“We don’t have the issue with the oils, because they have been removed through their process, but also the flavor compounds we get are consistent,” Gunter says. “When you are using the fruit itself, one may taste different than the other — one may be sweeter, one may be chalky. And then there’s availability — we have coconut all over the island, but that doesn’t mean that when you need it there’s an ample supply that is just the right age and just the right degree of maturity and flavor.”
The consistency of that ingredient has allowed Kōloa to ensure consistency in its rum, so that people who buy a bottle now or later will get the same thing. It took the company over two years to nail down the formula.
Having for years, as a bartender, longed for a coconut rum with less sugar and some ABV heft, Todd Thrasher finally made one himself when he started distilling at Thrasher’s Rum. “The first time my wife and I ever went to Barbados, we went to the Malibu rum plant, so it has kind of a special place in my heart,” Thrasher admits. “But I could never use it in a cocktail because it has so much sugar. … Part of the impetus to make a coconut rum was that I wanted to make something for a bartender to use.”
Thrasher uses actual coconut flesh, both toasted and raw, putting it into the still after the stripping run (which reduces the impurities and extracts the most alcohol from the wash created by the initial fermentation). Then, “for about 16 hours, I’m just basically macerating the coconut flesh in that distillate,” Thrasher says. After that, Thrasher and his team do the actual distillation run — during which, he says, the condenser actually throws off chunks of coconut fat. Even post-distillation, there’s oil left in the spirit, but when they chill it, the fat coagulates and is then skimmed off.
The rum has been selling well, but even now Thrasher feels the wake of the great white whale. Many consumers have a specific idea of what “coconut rum” tastes like, and when they taste Thrasher’s, they’re surprised by what they get — a crisp, clear, subtly coconutty, genuine rum.
“Bartenders really dig it,” he says, “and it’s the number one selling rum we have right now. But the public still seems to compare everything to Malibu.”
This is an easy and delicious daiquiri riff, with all the classic brightness of lime enhanced with coconut rum. Note that you want a real coconut rum here, not a coconut liqueur such as Malibu. We used Kōloa, but depending on the sweetness of the rum you select, you may opt to dial the demerara syrup up or back slightly. If you don’t have pimento bitters, Angostura makes a fine substitute.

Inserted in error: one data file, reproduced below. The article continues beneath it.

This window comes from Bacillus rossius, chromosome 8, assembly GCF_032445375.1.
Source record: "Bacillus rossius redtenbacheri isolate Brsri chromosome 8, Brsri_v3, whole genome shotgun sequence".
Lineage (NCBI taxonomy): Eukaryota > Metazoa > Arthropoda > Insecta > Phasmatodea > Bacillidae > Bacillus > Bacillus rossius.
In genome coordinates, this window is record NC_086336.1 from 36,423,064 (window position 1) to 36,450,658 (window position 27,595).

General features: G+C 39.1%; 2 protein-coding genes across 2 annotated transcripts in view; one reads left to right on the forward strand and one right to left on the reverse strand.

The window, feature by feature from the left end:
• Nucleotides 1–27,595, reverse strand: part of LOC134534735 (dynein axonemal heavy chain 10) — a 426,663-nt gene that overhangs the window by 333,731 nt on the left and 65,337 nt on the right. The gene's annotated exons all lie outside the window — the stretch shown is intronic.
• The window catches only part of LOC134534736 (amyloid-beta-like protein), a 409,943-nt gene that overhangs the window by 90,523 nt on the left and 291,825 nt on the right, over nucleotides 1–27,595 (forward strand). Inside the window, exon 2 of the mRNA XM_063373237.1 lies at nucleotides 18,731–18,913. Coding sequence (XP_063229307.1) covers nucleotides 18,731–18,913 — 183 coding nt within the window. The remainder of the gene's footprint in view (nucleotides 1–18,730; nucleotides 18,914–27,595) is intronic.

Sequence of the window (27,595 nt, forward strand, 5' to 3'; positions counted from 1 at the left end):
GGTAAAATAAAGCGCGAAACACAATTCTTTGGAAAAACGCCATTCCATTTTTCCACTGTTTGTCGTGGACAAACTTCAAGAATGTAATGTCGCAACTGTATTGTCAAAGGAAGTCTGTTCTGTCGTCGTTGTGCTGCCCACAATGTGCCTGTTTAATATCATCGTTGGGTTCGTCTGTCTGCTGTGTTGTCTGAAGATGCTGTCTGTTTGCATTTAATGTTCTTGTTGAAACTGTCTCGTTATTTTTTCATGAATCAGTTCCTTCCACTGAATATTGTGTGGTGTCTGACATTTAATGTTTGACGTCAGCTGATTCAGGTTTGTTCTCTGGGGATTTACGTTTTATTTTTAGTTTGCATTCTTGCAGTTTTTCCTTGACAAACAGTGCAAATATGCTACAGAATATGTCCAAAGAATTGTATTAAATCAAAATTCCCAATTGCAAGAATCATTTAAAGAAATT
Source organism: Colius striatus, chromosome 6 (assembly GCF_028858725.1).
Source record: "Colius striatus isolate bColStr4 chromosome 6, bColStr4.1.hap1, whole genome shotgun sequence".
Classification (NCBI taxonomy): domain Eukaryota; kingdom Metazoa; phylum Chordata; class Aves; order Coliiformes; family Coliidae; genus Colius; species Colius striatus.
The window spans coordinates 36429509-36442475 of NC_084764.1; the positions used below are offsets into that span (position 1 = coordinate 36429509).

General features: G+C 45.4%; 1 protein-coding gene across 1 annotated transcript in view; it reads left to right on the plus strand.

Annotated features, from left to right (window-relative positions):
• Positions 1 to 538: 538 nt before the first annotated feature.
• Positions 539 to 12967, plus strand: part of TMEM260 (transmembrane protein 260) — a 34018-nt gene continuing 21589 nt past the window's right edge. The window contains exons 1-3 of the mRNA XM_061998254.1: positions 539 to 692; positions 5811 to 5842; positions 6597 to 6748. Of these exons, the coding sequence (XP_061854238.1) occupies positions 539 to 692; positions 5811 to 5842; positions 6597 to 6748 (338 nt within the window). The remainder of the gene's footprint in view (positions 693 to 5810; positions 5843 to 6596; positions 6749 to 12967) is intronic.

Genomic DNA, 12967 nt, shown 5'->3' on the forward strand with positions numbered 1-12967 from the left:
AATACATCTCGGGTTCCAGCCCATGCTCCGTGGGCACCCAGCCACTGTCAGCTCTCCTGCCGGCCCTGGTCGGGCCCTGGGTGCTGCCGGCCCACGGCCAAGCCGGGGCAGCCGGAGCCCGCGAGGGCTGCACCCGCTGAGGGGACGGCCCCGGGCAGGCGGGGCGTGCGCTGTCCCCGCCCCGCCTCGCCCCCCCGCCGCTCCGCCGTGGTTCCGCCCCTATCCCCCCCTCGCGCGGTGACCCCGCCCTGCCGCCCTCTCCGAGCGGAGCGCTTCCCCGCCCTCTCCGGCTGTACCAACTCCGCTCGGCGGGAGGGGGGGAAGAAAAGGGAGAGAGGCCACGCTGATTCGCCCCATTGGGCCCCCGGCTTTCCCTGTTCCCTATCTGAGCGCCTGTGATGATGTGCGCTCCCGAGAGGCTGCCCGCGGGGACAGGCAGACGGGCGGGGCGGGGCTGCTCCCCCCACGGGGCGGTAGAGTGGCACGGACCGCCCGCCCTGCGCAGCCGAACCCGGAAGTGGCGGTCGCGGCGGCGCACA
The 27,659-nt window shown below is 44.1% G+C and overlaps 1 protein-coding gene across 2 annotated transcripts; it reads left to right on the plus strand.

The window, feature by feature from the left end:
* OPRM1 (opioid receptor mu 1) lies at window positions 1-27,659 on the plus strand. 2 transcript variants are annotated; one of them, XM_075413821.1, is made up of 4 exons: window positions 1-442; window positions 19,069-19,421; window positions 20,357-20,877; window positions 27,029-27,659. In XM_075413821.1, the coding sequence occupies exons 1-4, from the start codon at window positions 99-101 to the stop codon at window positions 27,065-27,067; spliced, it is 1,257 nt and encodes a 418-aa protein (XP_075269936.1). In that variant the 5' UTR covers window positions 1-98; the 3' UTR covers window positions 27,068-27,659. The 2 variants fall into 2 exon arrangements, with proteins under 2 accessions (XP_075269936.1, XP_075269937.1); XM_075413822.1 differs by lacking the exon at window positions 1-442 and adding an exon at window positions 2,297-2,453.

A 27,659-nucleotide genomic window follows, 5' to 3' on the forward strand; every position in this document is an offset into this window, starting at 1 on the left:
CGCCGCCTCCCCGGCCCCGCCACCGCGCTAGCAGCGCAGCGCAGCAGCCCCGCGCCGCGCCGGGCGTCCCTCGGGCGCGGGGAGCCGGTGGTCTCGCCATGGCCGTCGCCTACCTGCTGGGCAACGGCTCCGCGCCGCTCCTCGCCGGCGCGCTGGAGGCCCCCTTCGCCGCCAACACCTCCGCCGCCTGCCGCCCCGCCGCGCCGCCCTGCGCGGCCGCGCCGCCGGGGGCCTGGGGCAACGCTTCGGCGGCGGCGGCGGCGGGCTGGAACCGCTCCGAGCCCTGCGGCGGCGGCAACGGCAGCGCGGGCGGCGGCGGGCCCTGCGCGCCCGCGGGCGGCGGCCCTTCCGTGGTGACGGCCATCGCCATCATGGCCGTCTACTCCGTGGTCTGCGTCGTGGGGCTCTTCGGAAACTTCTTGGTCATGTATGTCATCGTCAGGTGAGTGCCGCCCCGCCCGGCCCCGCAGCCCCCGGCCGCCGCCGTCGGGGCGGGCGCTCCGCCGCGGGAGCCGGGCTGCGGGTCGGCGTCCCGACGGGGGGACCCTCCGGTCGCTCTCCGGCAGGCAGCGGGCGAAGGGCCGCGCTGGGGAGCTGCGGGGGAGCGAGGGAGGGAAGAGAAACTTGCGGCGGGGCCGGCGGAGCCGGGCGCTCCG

Make ahead: The syrup needs to be prepared and thoroughly chilled before making the drink(s).
Storage: The syrup can be refrigerated for up to 1 month.
For the demerara syrup
- 1/2 cup demerara sugar
- 1/2 cup water
For the drink
- 2 ounces coconut rum
- 3/4 ounce fresh lime juice (from about 1 lime)
- 1/2 ounce demerara syrup (see above)
- 2 dashes pimento bitters (may substitute with Angostura bitters)
Make the demerara syrup: In a small pan over medium heat, combine the demerara sugar with the water and bring to a boil, stirring until the sugar is dissolved. Boil for about 30 seconds, then remove from the heat and let cool slightly. Transfer to a bottle and refrigerate until needed.
Make the drink: Chill a cocktail coupe in the freezer for at least 5 minutes, or until frosted.
When the coupe is sufficiently chilled, fill a cocktail shaker with ice. Add the rum, lime juice, syrup and bitters, close the shaker and shake hard for 30 seconds. Double-strain into the chilled glass and serve right away.
Based on 1 cocktail
Calories: 153; Total Fat: 0 g; Saturated Fat: 0 g; Cholesterol: 0 mg; Sodium: 4 mg; Carbohydrates: 25 g; Dietary Fiber: 0 g; Sugar: 24 g; Protein: 0 g
This analysis is an estimate based on available ingredients and this preparation. It should not substitute for a dietitian’s or nutritionist’s advice.
Tested by M. Carrie Allan; email questions to email@example.com.